So, what did a roomful of creative advertising folks want to ask of a genuine farmer? What kind of farming? Did we use GMOs? How much time did he spend on the farm? What would he do differently in a perfect world? The farmer explained in detail the balance sheet of nitrogen and the facts of life of inputs and outputs. Why was he a farmer? What about our family? These are the types of questions we love to answer, the kind that allow us to emphasize the bonds of family and community as we demonstrate the generational memory so rare in this mobile and transient era. Yes, we farmers pride ourselves on our dual personalities: ying for early adoption of labor saving, technological and scientific advances, yang for tradition, family ties and loyalty, roots to community, church, school, even when it is not any obvious advantage to do so.

No doubt I have forgotten some vital observation from our day in the college town. But it was encouraging to meet with a group that was truly inquisitive, without hosting an inquisition. So often the sides in the food/agriculture/organic debate are calcified, chips on all shoulders just the tip of the iceberg of willful misunderstanding and disagreement. Are farmers overly defensive? Do we assume the worst in every well meaning inquiry? Are our actions open to misinterpretation while we pile up the factoids for trench warfare? Are we like the leaders of one agribusiness, polling anyone for a way to become loved, just like Sally Fields? Speaking as one farmer venturing into presupposed hostile territory, sometimes, yogurt or not, breakfast can be common ground.

Sunday, March 27, 2011

Good Neighbors

In my little town I grew up believing
God keeps his eye on us all
And he used to lean upon me
As I pledged allegiance to the wall
Lord I recall my little town

Many's the time I've been mistaken,and many times confused
And I've often felt forsaken, and certainly misused.
But it's all right, it's all right, I'm just weary to my bones
Still, you don't expect to be bright and Bon Vivant .................

Bon Vivant is the farthest thing from my mind these days. But Paul Simon reaches out from a generation back with cogent lyrics to accompany these dark spring days. "Nothing but the dead and dying back in my little town", joins the headline of a deep and continuing decline in the population of our little corner of Missouri. Our lovely gracious past as personified by some of our leading ladies is laid to rest and mourned by all.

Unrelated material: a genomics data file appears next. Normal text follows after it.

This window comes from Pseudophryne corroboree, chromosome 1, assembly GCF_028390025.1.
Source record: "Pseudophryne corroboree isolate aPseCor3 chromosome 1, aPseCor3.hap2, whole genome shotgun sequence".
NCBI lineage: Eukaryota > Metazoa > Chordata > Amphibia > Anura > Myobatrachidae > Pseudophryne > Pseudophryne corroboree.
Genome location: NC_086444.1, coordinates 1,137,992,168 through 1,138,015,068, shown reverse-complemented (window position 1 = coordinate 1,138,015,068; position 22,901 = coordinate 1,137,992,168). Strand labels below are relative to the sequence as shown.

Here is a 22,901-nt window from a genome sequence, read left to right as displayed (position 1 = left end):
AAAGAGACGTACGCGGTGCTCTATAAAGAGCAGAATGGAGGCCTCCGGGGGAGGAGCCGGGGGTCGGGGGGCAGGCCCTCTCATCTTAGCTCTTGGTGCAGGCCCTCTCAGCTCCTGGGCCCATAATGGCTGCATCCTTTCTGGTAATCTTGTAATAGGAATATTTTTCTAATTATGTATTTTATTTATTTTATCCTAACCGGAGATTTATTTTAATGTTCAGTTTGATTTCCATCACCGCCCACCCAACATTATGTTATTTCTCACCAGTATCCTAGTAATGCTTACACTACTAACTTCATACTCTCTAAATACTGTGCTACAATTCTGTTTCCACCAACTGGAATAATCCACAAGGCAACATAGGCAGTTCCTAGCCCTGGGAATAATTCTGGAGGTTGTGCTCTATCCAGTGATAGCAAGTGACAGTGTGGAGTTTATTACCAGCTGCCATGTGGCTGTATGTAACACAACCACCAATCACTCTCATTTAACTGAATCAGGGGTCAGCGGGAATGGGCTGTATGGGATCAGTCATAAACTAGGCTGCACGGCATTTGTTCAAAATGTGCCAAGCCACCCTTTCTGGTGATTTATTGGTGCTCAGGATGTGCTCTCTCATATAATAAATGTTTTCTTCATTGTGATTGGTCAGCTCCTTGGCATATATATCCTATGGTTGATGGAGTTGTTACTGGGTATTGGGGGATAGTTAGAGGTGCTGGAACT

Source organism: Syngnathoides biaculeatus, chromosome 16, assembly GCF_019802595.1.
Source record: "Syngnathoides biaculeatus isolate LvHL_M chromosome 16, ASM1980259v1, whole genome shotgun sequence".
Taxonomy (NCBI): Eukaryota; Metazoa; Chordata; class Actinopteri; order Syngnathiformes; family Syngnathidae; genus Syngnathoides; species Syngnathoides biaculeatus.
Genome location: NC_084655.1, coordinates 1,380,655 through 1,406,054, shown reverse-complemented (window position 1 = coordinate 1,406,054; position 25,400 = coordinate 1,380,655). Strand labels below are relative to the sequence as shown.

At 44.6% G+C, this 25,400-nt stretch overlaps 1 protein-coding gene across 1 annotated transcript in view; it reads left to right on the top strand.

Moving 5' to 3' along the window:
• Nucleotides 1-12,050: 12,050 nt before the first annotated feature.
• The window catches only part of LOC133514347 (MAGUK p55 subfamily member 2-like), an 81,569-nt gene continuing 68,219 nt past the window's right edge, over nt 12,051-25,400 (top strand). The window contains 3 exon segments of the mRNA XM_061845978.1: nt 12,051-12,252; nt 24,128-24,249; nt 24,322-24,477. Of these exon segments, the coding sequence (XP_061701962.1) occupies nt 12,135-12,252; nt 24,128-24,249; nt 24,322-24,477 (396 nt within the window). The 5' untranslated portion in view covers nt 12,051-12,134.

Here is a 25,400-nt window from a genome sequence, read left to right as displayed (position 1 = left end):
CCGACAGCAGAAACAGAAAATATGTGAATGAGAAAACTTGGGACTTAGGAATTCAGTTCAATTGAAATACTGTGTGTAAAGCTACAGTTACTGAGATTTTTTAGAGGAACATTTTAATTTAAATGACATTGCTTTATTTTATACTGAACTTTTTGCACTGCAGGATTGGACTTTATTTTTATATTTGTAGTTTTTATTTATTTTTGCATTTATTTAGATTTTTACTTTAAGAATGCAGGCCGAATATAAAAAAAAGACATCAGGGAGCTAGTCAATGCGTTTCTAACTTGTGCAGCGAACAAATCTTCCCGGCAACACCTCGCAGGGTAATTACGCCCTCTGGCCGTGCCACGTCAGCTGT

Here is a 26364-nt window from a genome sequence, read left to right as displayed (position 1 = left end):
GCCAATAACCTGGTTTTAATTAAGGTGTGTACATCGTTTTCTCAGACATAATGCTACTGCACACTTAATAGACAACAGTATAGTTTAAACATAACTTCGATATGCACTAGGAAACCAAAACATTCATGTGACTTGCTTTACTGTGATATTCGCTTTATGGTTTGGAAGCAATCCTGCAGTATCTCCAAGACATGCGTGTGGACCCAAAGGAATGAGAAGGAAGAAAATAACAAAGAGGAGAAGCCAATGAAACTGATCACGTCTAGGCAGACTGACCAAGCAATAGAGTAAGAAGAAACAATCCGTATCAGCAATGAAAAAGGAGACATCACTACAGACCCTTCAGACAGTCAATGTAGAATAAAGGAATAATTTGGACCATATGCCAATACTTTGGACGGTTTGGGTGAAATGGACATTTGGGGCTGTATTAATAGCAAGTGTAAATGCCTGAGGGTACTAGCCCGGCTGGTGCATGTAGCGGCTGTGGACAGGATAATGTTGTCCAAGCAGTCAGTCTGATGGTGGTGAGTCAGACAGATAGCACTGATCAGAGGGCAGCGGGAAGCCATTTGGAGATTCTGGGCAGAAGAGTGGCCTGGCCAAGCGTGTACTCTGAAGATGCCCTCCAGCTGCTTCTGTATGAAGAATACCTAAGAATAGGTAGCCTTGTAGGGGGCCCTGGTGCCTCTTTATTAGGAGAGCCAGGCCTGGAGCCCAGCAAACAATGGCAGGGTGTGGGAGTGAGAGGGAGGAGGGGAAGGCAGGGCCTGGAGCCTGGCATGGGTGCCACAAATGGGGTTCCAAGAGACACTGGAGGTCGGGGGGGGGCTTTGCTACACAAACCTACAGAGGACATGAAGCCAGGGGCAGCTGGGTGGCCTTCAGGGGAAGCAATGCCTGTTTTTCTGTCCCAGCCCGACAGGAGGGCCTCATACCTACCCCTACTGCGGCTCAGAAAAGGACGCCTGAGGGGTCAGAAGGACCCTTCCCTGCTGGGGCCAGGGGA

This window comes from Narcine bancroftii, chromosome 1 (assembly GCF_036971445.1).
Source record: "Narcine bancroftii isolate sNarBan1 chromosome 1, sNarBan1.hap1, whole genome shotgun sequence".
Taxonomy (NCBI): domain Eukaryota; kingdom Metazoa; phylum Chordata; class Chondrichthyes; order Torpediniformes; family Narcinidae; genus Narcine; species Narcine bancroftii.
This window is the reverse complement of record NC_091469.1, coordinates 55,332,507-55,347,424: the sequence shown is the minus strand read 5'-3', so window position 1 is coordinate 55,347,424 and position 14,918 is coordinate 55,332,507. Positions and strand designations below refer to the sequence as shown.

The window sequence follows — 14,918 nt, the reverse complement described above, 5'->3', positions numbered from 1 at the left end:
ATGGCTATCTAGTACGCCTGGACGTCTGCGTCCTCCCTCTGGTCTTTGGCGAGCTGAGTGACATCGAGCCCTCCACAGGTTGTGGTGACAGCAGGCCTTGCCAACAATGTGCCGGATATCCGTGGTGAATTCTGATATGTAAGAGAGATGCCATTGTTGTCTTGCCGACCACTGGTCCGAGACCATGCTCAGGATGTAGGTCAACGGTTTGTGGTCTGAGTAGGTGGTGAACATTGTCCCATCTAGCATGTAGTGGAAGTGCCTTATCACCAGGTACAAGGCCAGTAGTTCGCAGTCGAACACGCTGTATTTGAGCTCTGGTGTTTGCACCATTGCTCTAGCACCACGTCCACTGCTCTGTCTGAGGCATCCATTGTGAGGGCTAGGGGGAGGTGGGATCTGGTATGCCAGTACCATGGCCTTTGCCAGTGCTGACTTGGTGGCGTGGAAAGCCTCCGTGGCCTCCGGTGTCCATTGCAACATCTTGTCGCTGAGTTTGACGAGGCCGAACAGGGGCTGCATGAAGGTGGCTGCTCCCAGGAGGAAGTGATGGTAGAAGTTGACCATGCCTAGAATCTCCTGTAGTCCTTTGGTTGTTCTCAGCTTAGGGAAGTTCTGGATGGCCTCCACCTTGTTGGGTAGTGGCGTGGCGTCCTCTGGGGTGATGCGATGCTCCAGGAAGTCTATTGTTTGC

But...God keeps His eye on us all. What can we offer; what ineffable essence persists in our latter days that makes our place special? We still harbor a remnant of America past here, one held near and dear in our mythology past and future; we have good neighbors.

On a simple street in our little town, there stand two old houses. One has been home for an older couple for many years; one has been home for a young family for just a few. The young family's home is spacious, but they are energetic and the little children often spill out of the interior, laughing, biking, swinging, digging. The yards meld seamlessly and the little children are as welcome on their neighbor's driveway, or porch, or home, as they are in their very own. There are "chores" to do and ice cream with which to celebrate their completion. There are exchanges of birthday presents for the little children and the lovely example of the parents for the youngsters of the gifts of time and labor as the young parents rake, mow, and scoop the common snow. What a special relationship between these two families, unrelated but by the ancient ties of common ground and regard. How precious the extra, unexpected, bonus love of old for young and young for old? What a blessing the bond has been for both families, one made more likely by the open minded proximity and generosity of our little town.

Neighorhoods can be miles apart. Out on the country roads, families miles apart grew up like they were just across a fence. Couples played cards; kids ran wild; cattle were mutually put back in whenever they wandered onto the pavement. Gifts were exchanged at Christmas and cake was consumed on birthdays. Everyone's kids were celebrated at weddings and graduations and everyone mourned at funerals. Time passed, and the second generations grew up, married, left town, or settled nearby. Misfortune was no stranger; certainly family rallied around, but so did the good neighbors. Whether days were sunny or dark, unsung, but never unnoticed, the unrelated family, the loving neighbors as close as family, were there. Bereavement is not only the lot of the blood relative. Our Lord recognized this and immortalized the special relationship in the tale of the Good Samaritan. "Which of these men was a neighbor to the man who fell among robbers?"

"the one who had mercy on him".

"Go and do likewise".